Just like the semisolid skeins she dyes in the kitchen of her 100-year-old cottage in the mountains of northern Idaho, Ami Volz of Lakes Yarn and Fiber has many interesting layers. Growing up in Coeur d’Alene, a small town on the north shore of Coeur d’Alene Lake, Ami followed her grandmother, aunt and dad into nursing. When she’s not creating colors inspired by the natural beauty surrounding her in Idaho’s lake country, Ami works as an RN on the cardiac floor of a local hospital.
The fiber arts have also become a big part of Ami’s family. A couple of years ago, she and her dad began raising a small flock of Finnsheep, a breed closely related to Shetland and Icelandic sheep. Ami has posted pictures of her cute lambs on Ravelry and has even asked for help in naming the children of sheep parents Charlotte and Wilbur (see what they ended up being named below). Ami plans to make the fiber from her sheep available in her Etsy shop, where she also sells beautiful handspun, so her work in the fiber arts literally runs from start to finish.
You recently celebrated your first year in business! Tell me about how you got started dyeing yarn.
I grew up with a grandmother who was a prolific and accomplished knitter. I started knitting in high school when she sent me yarn and needles to get started. I’ve been knitting on and off, but mostly on ever since.
I love yarn, and especially hand-dyed yarn, so it was just a natural progression of my obsession with wool. I spent about a year reading books and researching online and then finally jumped in and started dyeing. I then spent another year of craft time dyeing over 1,000 samples of different colors while I taught myself how to mix all of my own colors from primary dyes. After my two years of research I finally felt like I’d spent enough time honing my dye skills and Lakes Yarn and Fiber was born.
How long have you been been breeding sheep? Is that pretty unique in your part of Idaho?
My dad and I have been raising sheep since 2012, so we are still very new at shepherding. Eventually, we hope to have a small herd of 12 or so ewes and after keeping all of our lambs this year, we are well on our way. We chose Finn Sheep for their relatively small size, lovely wool and friendly nature. Raising sheep has been an extremely rewarding experience and I’m hoping that in the near future (as soon as my sheep finish growing this year’s fleece actually) to offer fleeces for hand spinners for sale through my shop. Since we live in a relatively rural area raising animals is a big part of life here although most of the sheep in my area are raised for meat instead of wool.
Your colors are so bright and cheerful. What are your inspirations?
I live in a place that is literally cloudy and grey eight months of the year, so I almost always find myself drawn towards clear, bright colors. In the summer I pretty much live outdoors at the lake which I think is what makes me love all the blue green colors of water. Beauty Bay was named after a bay in Coeur d’Alene Lake that is literally that deep of a blue green color on a summer day. Obviously, the outdoors and the area I live in was the inspiration for my business name. The bases of my yarns are also named after lakes I frequent in the area. Hayden is where I grew up swimming in the summer and Fernan is where I rowed crew in college. I haven’t picked bases yet to name after my favorite lakes, but they are coming soon.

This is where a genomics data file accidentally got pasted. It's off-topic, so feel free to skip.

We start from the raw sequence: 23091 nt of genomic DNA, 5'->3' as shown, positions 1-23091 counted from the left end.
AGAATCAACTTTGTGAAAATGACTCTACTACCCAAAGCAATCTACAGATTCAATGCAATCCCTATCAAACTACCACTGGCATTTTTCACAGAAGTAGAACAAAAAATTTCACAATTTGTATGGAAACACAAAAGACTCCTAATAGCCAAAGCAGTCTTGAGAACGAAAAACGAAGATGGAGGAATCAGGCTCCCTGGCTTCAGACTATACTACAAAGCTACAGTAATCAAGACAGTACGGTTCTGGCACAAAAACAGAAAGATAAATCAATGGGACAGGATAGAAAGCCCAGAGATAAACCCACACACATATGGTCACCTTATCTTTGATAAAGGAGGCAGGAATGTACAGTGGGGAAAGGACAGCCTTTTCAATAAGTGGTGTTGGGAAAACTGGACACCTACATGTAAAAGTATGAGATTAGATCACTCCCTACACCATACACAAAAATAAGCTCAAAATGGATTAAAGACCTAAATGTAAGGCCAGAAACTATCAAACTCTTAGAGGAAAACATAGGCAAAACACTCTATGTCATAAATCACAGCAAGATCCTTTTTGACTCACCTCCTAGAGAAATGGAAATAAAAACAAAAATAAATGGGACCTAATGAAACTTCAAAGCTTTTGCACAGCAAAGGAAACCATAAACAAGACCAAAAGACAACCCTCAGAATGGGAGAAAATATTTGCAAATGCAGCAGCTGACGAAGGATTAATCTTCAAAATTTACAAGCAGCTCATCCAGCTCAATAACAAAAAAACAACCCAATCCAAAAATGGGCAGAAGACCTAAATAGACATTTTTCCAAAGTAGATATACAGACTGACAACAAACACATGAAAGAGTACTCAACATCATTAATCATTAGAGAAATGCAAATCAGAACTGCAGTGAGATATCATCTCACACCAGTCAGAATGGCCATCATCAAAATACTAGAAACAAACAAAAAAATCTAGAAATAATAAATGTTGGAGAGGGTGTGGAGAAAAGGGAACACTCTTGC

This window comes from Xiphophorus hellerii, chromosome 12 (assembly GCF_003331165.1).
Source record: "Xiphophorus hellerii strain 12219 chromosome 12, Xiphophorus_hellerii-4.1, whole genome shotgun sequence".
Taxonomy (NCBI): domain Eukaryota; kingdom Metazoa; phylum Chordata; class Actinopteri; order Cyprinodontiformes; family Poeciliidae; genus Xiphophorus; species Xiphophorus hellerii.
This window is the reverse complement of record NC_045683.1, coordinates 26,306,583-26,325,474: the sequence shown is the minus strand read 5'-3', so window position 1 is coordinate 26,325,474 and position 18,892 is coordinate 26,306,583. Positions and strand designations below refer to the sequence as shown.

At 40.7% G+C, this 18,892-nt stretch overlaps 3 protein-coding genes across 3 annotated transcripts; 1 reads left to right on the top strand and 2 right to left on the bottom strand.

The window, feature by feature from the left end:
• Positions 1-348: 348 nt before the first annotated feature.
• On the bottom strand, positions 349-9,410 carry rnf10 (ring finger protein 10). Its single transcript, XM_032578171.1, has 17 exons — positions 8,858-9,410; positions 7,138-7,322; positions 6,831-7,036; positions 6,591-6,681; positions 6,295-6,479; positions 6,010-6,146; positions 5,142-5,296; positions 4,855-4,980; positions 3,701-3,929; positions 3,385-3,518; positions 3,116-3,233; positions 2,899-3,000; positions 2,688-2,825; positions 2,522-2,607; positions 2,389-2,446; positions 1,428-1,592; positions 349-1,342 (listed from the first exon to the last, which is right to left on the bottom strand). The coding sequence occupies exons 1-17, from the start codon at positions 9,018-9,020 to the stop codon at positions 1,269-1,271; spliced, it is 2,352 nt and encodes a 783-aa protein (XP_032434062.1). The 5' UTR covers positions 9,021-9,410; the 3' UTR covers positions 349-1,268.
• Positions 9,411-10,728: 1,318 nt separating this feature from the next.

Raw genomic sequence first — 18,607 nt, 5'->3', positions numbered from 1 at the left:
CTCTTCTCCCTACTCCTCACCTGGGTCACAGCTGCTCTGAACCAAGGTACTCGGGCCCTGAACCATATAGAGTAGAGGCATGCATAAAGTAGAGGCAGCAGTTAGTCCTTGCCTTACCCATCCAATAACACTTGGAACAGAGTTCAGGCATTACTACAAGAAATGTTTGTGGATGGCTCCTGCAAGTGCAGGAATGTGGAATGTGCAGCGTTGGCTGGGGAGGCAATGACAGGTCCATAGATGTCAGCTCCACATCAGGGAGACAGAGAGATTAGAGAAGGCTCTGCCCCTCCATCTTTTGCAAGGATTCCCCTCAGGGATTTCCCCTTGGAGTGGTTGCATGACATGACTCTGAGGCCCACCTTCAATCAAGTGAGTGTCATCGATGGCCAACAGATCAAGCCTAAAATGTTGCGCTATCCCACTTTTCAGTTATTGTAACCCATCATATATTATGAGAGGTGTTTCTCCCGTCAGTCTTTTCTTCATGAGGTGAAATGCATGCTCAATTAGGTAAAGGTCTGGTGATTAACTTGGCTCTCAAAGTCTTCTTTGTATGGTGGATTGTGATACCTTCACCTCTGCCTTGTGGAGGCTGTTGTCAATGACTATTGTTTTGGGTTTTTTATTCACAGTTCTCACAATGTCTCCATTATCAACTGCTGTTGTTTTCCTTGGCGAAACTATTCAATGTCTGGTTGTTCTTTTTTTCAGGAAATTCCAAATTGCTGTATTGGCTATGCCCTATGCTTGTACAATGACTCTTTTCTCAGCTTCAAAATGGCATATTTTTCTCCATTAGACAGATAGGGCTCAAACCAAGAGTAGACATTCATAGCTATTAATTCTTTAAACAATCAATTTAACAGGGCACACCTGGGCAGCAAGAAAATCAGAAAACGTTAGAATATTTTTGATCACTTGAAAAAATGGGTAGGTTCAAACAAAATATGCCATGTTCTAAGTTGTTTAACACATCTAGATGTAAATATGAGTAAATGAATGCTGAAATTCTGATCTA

Do you have a favorite color or colors?
Teal! I love blues and greens and green-blues and blue-greens. I like other colors too, but anything on the blue green end of the spectrum is bound to get an ooh and aah from me.
Is there a color that you would love to dye, but that is challenging to create?
I have a really hard time with multicolor and variegated yarns. I would love to dye some of the beautiful speckled colors that lots of indie dyers do, but I tend to be sort of uptight (even though I like to think I’m not).
Is that because it’s technically challenging to get what you want, or because you prefer semisolids?
I think it’s a combination of both — I do prefer semi-solids, but even though I love to layer dye, I find it difficult to put colors together that will contrast and blend without ending up a muddy mess. I have never had any horrible disasters when dyeing variegated yarns, but I have had a quite a few that I’ve over dyed to just be a semi solid.
How do you squeeze in the fiber arts with such a busy job?
Fortunately for my yarn business, nursing has very flexible hours. I work 12 hour shifts, so on days I work I’m gone from 6 a.m. to about 8:30 p.m. However, I work way less days then a traditional 9-5 so it enables me to put more effort into dyeing. My husband also helps with shipping – if I get orders on days that I work he’s always willing to run to the post office.
What are some of the best things you’ve learned running your fiber business?
Mostly that I have great friends and family who are endlessly supportive and always ready and willing to squish a skein of yarn and help me name a new color even though they aren’t remotely interested in yarn. I’ve also learned that my husband will put up with the wet wool smell and heaps of yarn strewn all over the house drying because he knows dyeing makes me happy. I’m still a very new and very small business, but I’ve had amazing interactions with knitters and spinners from all over the world. Nothing delights me more than seeing yarn or fiber that I dyed being made into beautiful new projects.
Speaking of beautiful projects, Ami has generously offered up these two skeins of her Single Fingering AND a copy of cabinfour’s He’e Nalu pattern for a giveaway. To enter, take a look the Colorways page on Ami’s new website and comment here with three of your favorites. You have until the end of the day my time on Sunday, July 6, to comment. Good luck, both in the giveaway and narrowing down those gorgeous colors!
This giveaway is now closed.